• to be aware that they can bring a non-parental adult, friend, or guardian at litem (court appointed representative) to their IEP and/or other individualized planning meetings (e.g., TP, ILP, IPE).

Career Preparation & Work-Based Learning Experiences

In addition to the Career Preparation and Work-based Learning experiences that all youth, including youth with disabilities, need, youth in foster care have some specific needs.

Because of the significant instability in their lives (e.g., abuse, neglect, abandonment), youth in foster care may not have developed employment expectations, may not have been exposed to employment opportunities, and may have been exposed to a lot of misinformation about employment opportunities. Youth in and preparing to leave foster care need connections to a full range of youth employment programs and services. Youth in and preparing to leave foster care may also need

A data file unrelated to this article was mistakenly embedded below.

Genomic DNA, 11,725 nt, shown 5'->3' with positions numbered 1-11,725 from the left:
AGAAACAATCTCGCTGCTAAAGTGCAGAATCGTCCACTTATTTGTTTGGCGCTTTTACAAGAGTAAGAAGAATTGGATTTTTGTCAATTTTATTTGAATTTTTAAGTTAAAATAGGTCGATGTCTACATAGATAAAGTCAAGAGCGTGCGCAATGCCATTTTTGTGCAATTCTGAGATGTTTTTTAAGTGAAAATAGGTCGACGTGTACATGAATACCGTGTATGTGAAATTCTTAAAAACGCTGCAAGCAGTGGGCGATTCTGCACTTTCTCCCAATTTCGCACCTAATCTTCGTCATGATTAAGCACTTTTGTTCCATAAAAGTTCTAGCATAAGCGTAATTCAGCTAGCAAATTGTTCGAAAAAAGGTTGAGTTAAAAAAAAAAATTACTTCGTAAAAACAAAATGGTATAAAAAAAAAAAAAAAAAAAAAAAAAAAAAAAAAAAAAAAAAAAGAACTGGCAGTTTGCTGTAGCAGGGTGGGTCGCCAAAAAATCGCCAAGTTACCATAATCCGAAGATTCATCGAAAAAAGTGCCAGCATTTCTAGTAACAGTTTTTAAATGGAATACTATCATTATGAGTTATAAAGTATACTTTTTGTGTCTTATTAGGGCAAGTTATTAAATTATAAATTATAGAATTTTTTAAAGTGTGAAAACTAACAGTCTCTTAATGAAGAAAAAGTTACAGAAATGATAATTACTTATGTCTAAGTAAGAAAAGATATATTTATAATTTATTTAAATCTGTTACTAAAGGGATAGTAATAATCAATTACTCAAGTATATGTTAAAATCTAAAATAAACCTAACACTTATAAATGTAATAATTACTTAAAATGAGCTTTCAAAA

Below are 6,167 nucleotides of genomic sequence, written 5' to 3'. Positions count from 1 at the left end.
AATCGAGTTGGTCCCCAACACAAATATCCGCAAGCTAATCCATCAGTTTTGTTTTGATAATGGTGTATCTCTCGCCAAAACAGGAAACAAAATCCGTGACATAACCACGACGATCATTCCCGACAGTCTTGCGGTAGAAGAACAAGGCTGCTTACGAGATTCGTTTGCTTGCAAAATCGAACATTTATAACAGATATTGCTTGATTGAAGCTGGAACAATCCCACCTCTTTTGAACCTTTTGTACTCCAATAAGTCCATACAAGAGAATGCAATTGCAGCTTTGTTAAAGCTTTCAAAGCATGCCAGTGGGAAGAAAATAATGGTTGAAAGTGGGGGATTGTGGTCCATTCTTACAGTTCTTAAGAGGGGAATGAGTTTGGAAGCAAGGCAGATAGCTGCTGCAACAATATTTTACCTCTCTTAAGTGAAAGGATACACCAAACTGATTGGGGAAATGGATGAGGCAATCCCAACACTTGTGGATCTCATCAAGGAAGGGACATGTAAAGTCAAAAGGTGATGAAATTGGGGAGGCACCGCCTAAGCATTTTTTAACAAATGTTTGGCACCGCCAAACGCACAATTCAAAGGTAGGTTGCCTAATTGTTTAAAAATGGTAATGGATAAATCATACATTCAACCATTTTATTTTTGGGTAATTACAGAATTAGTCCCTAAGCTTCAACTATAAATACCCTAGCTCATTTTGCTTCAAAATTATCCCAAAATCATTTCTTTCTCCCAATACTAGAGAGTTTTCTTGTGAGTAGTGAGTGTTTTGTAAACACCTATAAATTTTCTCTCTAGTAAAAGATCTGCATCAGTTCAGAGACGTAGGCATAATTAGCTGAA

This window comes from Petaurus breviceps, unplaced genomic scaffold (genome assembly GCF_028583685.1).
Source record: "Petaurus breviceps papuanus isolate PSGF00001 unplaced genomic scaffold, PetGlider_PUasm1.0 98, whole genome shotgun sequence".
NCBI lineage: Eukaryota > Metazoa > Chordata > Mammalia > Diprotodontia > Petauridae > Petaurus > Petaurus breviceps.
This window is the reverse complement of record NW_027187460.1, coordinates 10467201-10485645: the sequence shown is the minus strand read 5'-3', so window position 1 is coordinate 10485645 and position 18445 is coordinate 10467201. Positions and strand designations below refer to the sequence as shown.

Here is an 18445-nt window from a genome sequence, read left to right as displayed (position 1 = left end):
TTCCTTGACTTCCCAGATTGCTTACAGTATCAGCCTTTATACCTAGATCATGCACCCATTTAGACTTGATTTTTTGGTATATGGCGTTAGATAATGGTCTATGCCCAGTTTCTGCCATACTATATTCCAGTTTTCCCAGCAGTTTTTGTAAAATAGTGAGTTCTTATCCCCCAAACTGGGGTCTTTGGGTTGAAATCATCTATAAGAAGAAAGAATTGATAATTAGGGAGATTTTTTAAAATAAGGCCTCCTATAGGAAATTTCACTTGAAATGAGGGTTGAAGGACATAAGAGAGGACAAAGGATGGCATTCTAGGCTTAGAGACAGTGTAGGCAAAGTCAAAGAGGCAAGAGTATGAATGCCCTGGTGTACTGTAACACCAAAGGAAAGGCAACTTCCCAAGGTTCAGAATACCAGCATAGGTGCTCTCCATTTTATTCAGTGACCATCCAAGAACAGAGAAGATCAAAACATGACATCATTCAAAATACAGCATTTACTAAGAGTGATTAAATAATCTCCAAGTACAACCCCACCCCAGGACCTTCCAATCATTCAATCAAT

• ongoing assessments of career interests, abilities, strengths, weaknesses and aptitudes;
  • focused career exploration, employability skills building and work-based learning experiences, including entrepreneurship opportunities;
  • permanent and meaningful connections to significant adults as mentors and role models in an employment and training context;
  • the development of an understanding of the value of work, a work ethic and how to obtain, retain, and advance in a job, and transition from one job to another;
  • Independent Living Plans that incorporate employment and training programs and services in a way that integrates federal Foster Care Independence Act funds (a.k.a. the Chafee program) to leverage other youth employment opportunities;